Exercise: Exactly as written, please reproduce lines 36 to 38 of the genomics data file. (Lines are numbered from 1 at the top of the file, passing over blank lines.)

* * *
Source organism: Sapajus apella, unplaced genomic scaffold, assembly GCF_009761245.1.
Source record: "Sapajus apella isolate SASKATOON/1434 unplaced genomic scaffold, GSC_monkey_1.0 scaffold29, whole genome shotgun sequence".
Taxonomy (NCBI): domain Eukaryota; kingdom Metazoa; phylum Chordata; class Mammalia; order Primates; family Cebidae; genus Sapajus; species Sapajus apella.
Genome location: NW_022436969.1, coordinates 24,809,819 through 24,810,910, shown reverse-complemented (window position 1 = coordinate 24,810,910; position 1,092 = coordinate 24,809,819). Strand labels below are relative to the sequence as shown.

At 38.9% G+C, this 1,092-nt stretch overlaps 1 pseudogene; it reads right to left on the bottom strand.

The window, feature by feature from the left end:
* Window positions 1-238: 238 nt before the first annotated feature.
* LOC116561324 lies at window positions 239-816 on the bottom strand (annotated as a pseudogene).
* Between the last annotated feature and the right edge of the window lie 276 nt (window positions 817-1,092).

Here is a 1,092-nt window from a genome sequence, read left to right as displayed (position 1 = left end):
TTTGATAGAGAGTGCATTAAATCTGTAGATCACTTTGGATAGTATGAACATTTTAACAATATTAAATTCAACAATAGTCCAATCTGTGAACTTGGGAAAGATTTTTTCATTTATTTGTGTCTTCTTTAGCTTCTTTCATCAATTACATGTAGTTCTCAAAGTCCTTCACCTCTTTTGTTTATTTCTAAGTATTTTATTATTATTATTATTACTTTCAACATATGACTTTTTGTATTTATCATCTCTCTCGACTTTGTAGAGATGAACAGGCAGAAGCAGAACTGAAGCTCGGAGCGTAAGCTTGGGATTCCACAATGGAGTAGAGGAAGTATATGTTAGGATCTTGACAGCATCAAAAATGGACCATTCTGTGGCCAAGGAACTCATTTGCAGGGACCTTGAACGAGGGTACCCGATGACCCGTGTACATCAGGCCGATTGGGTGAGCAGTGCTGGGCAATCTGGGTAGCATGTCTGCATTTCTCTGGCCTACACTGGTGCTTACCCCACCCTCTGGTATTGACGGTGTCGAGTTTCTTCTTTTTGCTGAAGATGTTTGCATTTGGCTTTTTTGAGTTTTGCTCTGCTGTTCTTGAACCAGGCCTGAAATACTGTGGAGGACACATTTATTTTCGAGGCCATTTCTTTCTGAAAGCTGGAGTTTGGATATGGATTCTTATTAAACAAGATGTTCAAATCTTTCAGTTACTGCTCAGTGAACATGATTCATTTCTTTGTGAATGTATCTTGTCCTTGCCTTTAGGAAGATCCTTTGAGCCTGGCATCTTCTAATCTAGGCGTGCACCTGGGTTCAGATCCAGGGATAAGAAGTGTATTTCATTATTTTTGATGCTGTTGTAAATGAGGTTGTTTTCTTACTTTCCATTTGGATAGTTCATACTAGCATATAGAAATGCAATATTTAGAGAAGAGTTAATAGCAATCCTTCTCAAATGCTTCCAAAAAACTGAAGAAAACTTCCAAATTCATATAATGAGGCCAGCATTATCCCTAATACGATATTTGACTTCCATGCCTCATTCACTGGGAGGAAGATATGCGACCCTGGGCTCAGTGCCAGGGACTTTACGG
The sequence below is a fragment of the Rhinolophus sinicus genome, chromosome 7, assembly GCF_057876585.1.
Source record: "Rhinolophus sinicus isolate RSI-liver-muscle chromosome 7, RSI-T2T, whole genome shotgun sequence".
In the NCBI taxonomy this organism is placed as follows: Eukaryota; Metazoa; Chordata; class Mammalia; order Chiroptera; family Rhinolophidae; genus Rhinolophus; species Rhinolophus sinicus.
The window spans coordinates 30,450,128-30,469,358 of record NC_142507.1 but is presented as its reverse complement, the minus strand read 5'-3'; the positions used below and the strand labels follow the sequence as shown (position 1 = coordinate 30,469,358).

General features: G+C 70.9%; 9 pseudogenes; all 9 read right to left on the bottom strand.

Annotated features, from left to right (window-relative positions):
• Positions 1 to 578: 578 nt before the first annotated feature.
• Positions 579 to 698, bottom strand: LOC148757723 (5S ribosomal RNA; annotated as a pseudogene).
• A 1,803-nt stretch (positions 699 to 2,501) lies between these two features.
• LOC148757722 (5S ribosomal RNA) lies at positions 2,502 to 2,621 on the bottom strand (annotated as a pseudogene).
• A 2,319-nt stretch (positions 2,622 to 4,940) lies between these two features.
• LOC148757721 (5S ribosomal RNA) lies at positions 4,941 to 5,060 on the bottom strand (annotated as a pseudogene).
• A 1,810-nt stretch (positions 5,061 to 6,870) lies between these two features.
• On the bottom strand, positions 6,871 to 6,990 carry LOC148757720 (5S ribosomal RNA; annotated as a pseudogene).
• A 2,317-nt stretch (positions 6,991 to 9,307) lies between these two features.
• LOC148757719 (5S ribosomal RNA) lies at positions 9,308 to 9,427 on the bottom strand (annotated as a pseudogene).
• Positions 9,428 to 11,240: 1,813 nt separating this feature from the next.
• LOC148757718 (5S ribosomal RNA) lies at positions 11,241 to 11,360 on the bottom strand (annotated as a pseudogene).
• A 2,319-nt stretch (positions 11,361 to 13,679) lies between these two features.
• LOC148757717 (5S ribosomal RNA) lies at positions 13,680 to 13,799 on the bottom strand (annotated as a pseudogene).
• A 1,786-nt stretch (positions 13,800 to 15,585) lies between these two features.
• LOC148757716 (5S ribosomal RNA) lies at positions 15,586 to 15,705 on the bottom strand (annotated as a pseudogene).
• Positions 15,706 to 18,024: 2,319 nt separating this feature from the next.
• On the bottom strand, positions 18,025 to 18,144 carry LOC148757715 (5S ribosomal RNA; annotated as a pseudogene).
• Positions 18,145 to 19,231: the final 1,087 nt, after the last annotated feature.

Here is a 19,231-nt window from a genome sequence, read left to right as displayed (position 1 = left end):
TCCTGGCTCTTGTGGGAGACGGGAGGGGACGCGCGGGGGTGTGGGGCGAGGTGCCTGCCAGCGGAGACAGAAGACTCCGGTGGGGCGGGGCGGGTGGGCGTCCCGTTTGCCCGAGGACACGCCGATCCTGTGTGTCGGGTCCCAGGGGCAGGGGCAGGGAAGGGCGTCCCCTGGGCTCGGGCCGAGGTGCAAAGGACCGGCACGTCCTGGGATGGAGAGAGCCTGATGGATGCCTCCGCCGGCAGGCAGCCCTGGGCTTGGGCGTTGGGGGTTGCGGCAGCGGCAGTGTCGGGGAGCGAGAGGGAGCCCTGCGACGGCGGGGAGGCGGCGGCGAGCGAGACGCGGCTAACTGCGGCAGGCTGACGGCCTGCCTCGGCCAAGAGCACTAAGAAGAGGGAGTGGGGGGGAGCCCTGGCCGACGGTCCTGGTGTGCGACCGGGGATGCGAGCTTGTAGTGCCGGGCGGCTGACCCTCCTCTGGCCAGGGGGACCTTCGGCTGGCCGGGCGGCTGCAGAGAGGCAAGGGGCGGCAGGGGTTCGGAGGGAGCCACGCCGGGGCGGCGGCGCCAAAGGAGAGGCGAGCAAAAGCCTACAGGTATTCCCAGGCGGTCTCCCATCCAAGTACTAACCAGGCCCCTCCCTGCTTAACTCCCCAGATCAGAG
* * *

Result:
• Positions 18,145 to 19,231: the final 1,087 nt, after the last annotated feature.

Here is a 19,231-nt window from a genome sequence, read left to right as displayed (position 1 = left end):
TCCTGGCTCTTGTGGGAGACGGGAGGGGACGCGCGGGGGTGTGGGGCGAGGTGCCTGCCAGCGGAGACAGAAGACTCCGGTGGGGCGGGGCGGGTGGGCGTCCCGTTTGCCCGAGGACACGCCGATCCTGTGTGTCGGGTCCCAGGGGCAGGGGCAGGGAAGGGCGTCCCCTGGGCTCGGGCCGAGGTGCAAAGGACCGGCACGTCCTGGGATGGAGAGAGCCTGATGGATGCCTCCGCCGGCAGGCAGCCCTGGGCTTGGGCGTTGGGGGTTGCGGCAGCGGCAGTGTCGGGGAGCGAGAGGGAGCCCTGCGACGGCGGGGAGGCGGCGGCGAGCGAGACGCGGCTAACTGCGGCAGGCTGACGGCCTGCCTCGGCCAAGAGCACTAAGAAGAGGGAGTGGGGGGGAGCCCTGGCCGACGGTCCTGGTGTGCGACCGGGGATGCGAGCTTGTAGTGCCGGGCGGCTGACCCTCCTCTGGCCAGGGGGACCTTCGGCTGGCCGGGCGGCTGCAGAGAGGCAAGGGGCGGCAGGGGTTCGGAGGGAGCCACGCCGGGGCGGCGGCGCCAAAGGAGAGGCGAGCAAAAGCCTACAGGTATTCCCAGGCGGTCTCCCATCCAAGTACTAACCAGGCCCCTCCCTGCTTAACTCCCCAGATCAGAG